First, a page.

What kind of surfer are you?

Whether you have just started surfing or you’ve been surfing since you were a kid, you probably belong to one of the following groups. Be honest, sum everything up and find your tribe.

Hardcore surfer

You probably wake up at dawn and wax your board, start your car and go wave hunting. 90% of your talk is about surfing, waves, surfboards, wet suits, ocean, tides, surf charts, kooks, pro surfers. Your holidays are surf trips. Your home is close to the surf breaks. You live depending on tides and go shopping surf equipment. Your partner is a surfer as well or at least he/she is fine with hanging out at the beach and taking photos of you surfing. Small reef cuts or cold don’t stop you from surfing since you have all those waterproof plasters, bandages and medicines that speed up the recovery process. Your career, your other hobbies, your house work, and your leisure time is less important. When the waves start rolling and the conditions are good everything else can wait.

Weekend surfer

You work in an office or at least you work 5 days per week from 9 am to 5 pm. You live in a city or at least not that close to surf breaks. Your only opportunity to surf is weekend and then you usually wake up early and drive a couple of hours to the first break.

A long time ago, you wanted to commit to surfing and surf more, every day, but somehow other things came, your family, career, chasing money…things changed. Or you are just happy to surf two days per week and move your butt from the chair. It is a kind of exercise.

Fashion surfer

You’ve probably just started surfing or you’ve tried surfing a couple of times but you have at least a dozen of surfboards (famous shapers) and you talk about surfing and “charging waves” all the time. You are not sure if you really like surfing but it is so “cool” that you want to be considered a “surfer”. You go to the gym to make up for the lack of surfing and to get a six-pack but you probably focus too much on your abs so you look more like a body builder than a surfer.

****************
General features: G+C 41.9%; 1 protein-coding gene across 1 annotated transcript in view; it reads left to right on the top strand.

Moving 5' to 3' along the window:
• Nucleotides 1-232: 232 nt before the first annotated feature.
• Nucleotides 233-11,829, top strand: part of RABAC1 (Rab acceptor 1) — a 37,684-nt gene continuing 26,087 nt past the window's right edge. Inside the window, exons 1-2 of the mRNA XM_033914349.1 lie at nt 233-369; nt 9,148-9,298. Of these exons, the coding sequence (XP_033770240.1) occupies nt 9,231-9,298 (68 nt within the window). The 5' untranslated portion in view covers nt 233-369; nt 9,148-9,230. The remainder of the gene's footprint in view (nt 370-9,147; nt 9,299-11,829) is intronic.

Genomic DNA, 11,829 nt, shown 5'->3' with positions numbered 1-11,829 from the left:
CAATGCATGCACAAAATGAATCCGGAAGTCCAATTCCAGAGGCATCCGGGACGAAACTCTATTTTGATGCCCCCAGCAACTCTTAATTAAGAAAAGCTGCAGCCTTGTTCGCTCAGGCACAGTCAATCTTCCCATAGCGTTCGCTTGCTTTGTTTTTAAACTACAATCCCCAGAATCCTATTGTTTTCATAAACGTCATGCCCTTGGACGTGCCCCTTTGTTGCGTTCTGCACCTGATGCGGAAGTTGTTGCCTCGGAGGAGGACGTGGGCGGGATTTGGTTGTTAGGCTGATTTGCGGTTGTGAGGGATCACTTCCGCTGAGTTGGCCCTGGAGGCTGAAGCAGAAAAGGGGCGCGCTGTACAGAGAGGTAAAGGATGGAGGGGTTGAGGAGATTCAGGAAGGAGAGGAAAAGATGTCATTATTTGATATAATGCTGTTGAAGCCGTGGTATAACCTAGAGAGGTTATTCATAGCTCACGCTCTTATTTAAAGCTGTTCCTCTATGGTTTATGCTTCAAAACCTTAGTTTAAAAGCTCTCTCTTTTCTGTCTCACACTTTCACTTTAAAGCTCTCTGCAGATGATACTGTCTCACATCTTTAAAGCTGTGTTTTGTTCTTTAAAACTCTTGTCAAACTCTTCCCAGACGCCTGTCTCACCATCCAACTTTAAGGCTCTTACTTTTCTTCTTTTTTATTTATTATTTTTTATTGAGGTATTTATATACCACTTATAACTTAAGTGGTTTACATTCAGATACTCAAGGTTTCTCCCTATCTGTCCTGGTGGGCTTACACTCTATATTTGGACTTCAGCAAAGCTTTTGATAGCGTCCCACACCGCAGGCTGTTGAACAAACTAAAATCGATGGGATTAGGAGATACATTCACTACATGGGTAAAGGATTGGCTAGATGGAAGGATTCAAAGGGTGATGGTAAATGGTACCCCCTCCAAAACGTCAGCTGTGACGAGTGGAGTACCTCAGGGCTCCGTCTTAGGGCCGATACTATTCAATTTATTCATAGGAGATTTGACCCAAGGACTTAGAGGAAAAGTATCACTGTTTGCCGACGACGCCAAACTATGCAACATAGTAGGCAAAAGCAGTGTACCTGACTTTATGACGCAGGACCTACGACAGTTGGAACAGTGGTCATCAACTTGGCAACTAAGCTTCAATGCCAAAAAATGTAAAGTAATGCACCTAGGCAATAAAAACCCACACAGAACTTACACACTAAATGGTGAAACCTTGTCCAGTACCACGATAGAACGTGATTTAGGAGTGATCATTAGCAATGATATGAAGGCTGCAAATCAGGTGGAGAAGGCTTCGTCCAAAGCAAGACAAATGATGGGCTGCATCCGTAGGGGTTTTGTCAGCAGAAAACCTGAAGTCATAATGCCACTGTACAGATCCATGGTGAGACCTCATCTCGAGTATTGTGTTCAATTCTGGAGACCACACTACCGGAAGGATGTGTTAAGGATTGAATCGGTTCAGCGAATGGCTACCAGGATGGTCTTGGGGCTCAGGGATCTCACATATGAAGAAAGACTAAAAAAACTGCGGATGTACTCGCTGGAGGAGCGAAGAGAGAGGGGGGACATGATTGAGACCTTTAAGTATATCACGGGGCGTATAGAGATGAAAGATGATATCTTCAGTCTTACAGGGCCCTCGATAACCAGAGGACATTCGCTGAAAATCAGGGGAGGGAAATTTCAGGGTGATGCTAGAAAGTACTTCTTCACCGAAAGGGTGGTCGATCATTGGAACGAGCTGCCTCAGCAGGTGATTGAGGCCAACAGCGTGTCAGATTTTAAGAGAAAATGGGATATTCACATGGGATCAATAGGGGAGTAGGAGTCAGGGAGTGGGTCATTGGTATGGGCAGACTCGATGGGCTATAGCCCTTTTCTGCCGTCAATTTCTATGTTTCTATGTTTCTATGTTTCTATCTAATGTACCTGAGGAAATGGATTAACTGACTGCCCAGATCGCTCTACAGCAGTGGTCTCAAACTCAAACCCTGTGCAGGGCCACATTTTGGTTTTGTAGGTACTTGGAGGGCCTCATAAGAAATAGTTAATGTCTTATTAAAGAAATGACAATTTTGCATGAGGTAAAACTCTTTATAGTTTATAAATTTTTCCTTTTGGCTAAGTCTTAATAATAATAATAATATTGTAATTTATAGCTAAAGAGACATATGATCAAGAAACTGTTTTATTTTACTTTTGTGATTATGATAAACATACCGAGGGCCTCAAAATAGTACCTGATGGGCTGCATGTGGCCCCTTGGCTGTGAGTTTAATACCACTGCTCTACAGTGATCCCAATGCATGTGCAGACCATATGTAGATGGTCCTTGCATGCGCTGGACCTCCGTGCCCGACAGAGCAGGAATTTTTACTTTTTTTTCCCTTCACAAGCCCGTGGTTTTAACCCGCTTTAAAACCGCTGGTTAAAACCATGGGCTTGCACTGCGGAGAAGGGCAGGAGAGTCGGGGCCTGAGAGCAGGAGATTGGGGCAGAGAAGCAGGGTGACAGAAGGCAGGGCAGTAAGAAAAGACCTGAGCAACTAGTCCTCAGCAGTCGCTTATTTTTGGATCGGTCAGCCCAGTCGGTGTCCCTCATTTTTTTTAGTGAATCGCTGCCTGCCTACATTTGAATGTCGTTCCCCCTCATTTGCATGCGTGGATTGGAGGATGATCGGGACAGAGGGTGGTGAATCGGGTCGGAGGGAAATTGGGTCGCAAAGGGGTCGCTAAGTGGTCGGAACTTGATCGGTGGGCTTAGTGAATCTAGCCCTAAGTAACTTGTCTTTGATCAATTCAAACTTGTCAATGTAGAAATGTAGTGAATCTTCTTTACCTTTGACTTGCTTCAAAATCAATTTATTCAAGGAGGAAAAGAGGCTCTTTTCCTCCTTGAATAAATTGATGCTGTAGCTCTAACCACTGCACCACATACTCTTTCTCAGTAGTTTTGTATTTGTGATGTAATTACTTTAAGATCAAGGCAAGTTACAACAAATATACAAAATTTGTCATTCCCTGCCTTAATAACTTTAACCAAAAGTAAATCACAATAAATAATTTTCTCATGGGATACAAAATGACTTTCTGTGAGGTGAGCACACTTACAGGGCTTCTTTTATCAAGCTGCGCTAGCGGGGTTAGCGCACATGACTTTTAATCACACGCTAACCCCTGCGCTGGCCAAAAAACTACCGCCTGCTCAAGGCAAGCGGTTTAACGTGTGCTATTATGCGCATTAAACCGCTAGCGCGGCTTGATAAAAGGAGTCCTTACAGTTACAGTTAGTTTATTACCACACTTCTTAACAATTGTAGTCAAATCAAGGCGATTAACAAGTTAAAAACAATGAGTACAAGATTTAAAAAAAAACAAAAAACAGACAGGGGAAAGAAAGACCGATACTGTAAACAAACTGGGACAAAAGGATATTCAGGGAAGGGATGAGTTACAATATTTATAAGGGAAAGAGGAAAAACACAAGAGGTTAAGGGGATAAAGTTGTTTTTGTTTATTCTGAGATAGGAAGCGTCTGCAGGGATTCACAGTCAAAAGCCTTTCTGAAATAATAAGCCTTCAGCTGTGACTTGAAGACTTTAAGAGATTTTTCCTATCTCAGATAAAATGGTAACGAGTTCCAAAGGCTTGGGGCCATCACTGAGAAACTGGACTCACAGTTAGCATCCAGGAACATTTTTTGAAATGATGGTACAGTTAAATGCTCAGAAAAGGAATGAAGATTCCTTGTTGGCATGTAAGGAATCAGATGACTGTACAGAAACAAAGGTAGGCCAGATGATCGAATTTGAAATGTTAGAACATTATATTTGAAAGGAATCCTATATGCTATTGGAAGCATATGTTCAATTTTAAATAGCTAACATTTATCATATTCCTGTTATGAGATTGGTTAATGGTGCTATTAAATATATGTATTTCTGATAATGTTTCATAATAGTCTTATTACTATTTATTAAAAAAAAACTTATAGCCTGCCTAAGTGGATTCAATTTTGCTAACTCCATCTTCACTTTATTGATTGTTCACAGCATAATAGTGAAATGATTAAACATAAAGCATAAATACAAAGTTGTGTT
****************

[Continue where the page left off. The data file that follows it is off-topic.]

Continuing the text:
Hungry/greedy surfer

Waves are not burgers but since you don’t surf regularly and you are not so much into respecting others and waiting for your turn, you paddle for every wave, you drop in, and you piss off other surfers in the water. You are probably not the favourite face to see in the water. Often you paddle for the waves you know you can not catch but it is just stronger than you and you can’t help it. Your surf trips are not that long and you what to catch all the waves that you see. That time limit gives you additional pressure so you seem like a headless chicken in the water sneaking around and paddling for whatever looks like a wave. Slow down before you become an“enemy of the surf” and start getting hassled by locals.

Scared surfer

You can surf and you love surfing but somehow you easily get scared of the bigger sets, other people on the way, crowd, current, possibility of drowning. You have one favourite surf spot where you always surf because you know it so well but even there during the days of bigger swells you hesitate paddling to the line-up and even if you do so, you often pull off when you are supposed to take off or you just paddle around not even trying to catch waves. Your progress is slow and you are often pissed off and disappointed. Maybe you didn’t grow up surfing and you started surfing as a grown-up but that’s fine. Start learning more about the ocean, its tides, currents, swells. Take a free-diving course or improve your swimming and diving techniques and you will probably overcome that fear that blocks you. And yes, take a leap of faith and go to some other surf breaks and try taking off on a bit bigger waves than you’ve got used to. You may be falling a lot but that’s the part of the game.

Competitive surfer

You love competitions and you don’t mind stress, anxiety, pressure. Every surfing session is a kind of showing that you can do a better bottom turn, snap, cut back, air than someone else or better than you did them the other day. You are always in a mood for entering the competitions and if you lose you are devastated. You rarely surf for fun and if there is no one around to see you. Attention from others is what you need to surf better. You’re born to be a pro surfer.


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